Rare diseases are those that have a low prevalence in the population (less than 5 individuals per 10,000 inhabitants). However, infrequent pathologies affect a large number of people, since according to the World Health Organization (WHO), there are about 7000 rare diseases that affect 7% of the world's population. Many patients with rare diseases have suffered the consequences of what is called the diagnostic odyssey, that is, extensive and prolonged serial tests and clinical visits, sometimes for many years, all with the hope of identifying the etiology of their disease. For patients with rare diseases, obtaining the genetic diagnosis can mean the end of the diagnostic odyssey, and the beginning of another, the therapeutic odyssey. This scenario is especially challenging for the scientific community, since more than 90% of rare diseases do not currently have an effective treatment. This therapeutic failure in rare diseases means that new approaches are necessary. Our research group proposes that the use of precision or personalized medicine techniques can be an alternative to find potential therapies in these diseases. To this end, we propose that patients' own cells can be used to carry out personalized pharmacological screening for the identification of potential treatments.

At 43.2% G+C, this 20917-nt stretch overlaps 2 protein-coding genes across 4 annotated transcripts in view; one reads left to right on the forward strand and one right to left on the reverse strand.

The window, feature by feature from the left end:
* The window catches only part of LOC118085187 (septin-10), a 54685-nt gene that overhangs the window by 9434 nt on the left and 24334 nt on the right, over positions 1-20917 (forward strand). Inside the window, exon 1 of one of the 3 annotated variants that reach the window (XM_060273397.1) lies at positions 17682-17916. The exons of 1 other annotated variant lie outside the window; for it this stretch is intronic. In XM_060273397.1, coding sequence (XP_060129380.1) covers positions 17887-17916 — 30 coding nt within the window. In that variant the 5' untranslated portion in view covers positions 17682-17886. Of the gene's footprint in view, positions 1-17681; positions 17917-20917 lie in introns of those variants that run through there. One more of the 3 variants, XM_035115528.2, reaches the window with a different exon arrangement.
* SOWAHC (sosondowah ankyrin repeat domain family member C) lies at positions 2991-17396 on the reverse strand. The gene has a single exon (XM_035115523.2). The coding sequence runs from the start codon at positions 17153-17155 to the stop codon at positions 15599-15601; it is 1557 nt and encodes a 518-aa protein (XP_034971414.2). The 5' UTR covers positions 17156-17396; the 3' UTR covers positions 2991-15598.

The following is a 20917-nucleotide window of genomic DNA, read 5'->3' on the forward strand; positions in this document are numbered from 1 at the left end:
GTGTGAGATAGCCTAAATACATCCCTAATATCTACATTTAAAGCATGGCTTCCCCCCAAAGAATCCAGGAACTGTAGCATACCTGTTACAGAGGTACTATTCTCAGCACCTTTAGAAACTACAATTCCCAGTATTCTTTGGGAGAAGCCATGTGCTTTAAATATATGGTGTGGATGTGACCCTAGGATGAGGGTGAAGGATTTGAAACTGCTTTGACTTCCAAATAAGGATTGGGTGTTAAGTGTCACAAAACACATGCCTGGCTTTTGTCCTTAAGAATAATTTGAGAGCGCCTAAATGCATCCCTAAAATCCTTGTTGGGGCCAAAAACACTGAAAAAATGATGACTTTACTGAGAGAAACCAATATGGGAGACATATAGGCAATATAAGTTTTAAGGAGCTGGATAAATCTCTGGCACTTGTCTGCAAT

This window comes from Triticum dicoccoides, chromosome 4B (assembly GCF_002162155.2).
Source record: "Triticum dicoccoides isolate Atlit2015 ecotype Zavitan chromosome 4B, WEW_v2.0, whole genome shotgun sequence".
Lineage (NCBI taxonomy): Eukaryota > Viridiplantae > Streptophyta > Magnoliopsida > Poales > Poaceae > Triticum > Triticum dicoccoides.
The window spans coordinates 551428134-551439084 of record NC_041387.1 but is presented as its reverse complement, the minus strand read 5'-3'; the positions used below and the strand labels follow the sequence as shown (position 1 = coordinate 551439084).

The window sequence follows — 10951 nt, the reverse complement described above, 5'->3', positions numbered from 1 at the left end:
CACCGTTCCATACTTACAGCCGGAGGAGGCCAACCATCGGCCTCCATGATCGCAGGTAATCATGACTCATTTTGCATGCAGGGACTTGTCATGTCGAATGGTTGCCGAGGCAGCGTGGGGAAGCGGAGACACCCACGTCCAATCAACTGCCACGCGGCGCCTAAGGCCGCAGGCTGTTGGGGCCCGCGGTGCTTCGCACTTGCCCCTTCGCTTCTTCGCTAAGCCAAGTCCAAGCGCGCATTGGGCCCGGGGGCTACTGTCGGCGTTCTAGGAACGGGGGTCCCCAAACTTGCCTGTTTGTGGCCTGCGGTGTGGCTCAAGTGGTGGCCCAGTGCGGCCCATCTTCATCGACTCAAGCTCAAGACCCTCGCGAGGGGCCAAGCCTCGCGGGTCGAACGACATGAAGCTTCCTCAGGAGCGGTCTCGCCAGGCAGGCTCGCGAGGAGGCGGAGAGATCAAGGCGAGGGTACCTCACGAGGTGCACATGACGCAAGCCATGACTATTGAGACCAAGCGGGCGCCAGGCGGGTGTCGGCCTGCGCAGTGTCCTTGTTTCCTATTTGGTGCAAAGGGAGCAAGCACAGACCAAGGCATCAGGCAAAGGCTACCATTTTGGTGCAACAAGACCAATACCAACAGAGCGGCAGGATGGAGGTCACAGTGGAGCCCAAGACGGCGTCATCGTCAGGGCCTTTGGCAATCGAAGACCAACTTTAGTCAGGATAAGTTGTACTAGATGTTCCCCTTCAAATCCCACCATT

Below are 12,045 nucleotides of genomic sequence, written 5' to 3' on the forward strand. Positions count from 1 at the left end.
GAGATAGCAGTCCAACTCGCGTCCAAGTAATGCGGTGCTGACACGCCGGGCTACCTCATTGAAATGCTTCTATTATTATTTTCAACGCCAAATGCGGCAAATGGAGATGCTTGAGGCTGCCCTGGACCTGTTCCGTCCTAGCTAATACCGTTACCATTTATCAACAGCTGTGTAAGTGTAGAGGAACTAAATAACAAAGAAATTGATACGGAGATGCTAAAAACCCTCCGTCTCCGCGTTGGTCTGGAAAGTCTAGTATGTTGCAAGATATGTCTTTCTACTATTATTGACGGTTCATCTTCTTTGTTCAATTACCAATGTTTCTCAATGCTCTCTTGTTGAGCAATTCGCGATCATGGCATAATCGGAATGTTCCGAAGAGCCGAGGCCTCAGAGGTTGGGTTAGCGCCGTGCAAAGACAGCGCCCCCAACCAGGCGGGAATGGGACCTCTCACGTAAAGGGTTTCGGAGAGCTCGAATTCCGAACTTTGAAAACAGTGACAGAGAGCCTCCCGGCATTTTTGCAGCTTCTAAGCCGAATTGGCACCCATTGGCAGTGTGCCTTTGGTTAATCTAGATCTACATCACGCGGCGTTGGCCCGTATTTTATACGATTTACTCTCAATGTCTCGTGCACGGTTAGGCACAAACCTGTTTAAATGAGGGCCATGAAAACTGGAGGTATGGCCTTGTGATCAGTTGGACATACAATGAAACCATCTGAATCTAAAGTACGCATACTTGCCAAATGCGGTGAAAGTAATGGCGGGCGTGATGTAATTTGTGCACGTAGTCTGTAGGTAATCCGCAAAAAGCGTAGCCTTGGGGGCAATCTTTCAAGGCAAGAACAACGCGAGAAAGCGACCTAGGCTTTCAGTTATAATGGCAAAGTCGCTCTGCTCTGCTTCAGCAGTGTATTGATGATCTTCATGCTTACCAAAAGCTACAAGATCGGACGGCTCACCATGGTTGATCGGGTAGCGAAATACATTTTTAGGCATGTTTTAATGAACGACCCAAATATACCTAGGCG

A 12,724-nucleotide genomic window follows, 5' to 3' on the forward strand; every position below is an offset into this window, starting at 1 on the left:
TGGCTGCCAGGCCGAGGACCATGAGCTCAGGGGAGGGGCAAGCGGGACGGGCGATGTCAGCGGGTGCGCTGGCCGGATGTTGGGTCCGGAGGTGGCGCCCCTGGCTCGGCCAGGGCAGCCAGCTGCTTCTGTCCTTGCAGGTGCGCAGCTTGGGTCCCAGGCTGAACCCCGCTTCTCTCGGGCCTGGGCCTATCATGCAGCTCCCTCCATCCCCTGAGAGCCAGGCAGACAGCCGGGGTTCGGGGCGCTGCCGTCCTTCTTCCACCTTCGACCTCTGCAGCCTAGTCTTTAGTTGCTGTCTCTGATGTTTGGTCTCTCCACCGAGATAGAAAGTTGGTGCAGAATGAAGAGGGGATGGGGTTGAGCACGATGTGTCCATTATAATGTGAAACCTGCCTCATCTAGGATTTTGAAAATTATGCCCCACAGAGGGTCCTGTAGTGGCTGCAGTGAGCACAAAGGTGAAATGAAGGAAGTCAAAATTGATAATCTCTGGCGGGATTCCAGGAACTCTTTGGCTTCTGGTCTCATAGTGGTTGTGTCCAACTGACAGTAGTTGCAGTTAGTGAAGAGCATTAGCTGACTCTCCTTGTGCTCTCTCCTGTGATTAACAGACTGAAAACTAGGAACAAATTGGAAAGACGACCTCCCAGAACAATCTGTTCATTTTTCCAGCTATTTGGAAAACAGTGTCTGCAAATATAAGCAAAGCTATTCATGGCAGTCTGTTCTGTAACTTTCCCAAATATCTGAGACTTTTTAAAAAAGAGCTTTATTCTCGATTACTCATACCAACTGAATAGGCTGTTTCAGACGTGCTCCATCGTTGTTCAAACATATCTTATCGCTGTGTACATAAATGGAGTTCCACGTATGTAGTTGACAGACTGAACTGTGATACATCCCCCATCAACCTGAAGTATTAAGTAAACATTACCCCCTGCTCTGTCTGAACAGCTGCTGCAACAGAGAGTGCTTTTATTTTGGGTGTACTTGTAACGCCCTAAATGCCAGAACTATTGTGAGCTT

Keywords: congenital myopathies; mitochondrial diseases; neurodegeneration with brain iron accumulation; precision medicine; rare diseases.